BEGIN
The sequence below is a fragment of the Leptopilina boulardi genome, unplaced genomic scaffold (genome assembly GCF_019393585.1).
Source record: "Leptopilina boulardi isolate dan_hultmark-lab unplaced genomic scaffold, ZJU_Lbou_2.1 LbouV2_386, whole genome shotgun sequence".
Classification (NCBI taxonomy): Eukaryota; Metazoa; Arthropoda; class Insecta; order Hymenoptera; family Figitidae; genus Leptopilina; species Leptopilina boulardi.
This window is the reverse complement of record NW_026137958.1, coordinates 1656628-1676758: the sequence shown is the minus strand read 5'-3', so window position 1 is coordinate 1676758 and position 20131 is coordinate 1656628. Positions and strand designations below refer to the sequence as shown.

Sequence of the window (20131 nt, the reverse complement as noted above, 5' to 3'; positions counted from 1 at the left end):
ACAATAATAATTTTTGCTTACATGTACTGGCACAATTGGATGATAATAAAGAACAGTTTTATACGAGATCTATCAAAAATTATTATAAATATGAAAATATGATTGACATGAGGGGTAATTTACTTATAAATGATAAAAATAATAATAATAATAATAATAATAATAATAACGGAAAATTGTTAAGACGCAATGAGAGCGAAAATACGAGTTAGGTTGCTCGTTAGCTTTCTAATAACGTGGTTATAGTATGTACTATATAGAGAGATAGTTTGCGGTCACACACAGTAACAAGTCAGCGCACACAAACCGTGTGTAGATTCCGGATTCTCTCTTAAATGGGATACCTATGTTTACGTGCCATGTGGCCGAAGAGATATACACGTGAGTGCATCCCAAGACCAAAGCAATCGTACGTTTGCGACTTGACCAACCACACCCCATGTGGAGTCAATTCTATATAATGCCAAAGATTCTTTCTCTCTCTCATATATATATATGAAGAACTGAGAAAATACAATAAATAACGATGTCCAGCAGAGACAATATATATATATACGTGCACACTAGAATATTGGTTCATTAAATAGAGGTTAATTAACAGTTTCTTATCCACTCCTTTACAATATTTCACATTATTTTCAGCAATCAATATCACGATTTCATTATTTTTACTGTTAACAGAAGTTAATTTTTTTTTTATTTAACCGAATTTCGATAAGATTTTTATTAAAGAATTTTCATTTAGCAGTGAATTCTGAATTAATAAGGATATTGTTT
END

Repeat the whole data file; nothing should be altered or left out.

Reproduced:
The sequence below is a fragment of the Leptopilina boulardi genome, unplaced genomic scaffold (genome assembly GCF_019393585.1).
Source record: "Leptopilina boulardi isolate dan_hultmark-lab unplaced genomic scaffold, ZJU_Lbou_2.1 LbouV2_386, whole genome shotgun sequence".
Classification (NCBI taxonomy): Eukaryota; Metazoa; Arthropoda; class Insecta; order Hymenoptera; family Figitidae; genus Leptopilina; species Leptopilina boulardi.
This window is the reverse complement of record NW_026137958.1, coordinates 1656628-1676758: the sequence shown is the minus strand read 5'-3', so window position 1 is coordinate 1676758 and position 20131 is coordinate 1656628. Positions and strand designations below refer to the sequence as shown.

Sequence of the window (20131 nt, the reverse complement as noted above, 5' to 3'; positions counted from 1 at the left end):
ACAATAATAATTTTTGCTTACATGTACTGGCACAATTGGATGATAATAAAGAACAGTTTTATACGAGATCTATCAAAAATTATTATAAATATGAAAATATGATTGACATGAGGGGTAATTTACTTATAAATGATAAAAATAATAATAATAATAATAATAATAATAATAACGGAAAATTGTTAAGACGCAATGAGAGCGAAAATACGAGTTAGGTTGCTCGTTAGCTTTCTAATAACGTGGTTATAGTATGTACTATATAGAGAGATAGTTTGCGGTCACACACAGTAACAAGTCAGCGCACACAAACCGTGTGTAGATTCCGGATTCTCTCTTAAATGGGATACCTATGTTTACGTGCCATGTGGCCGAAGAGATATACACGTGAGTGCATCCCAAGACCAAAGCAATCGTACGTTTGCGACTTGACCAACCACACCCCATGTGGAGTCAATTCTATATAATGCCAAAGATTCTTTCTCTCTCTCATATATATATATGAAGAACTGAGAAAATACAATAAATAACGATGTCCAGCAGAGACAATATATATATATACGTGCACACTAGAATATTGGTTCATTAAATAGAGGTTAATTAACAGTTTCTTATCCACTCCTTTACAATATTTCACATTATTTTCAGCAATCAATATCACGATTTCATTATTTTTACTGTTAACAGAAGTTAATTTTTTTTTTATTTAACCGAATTTCGATAAGATTTTTATTAAAGAATTTTCATTTAGCAGTGAATTCTGAATTAATAAGGATATTGTTT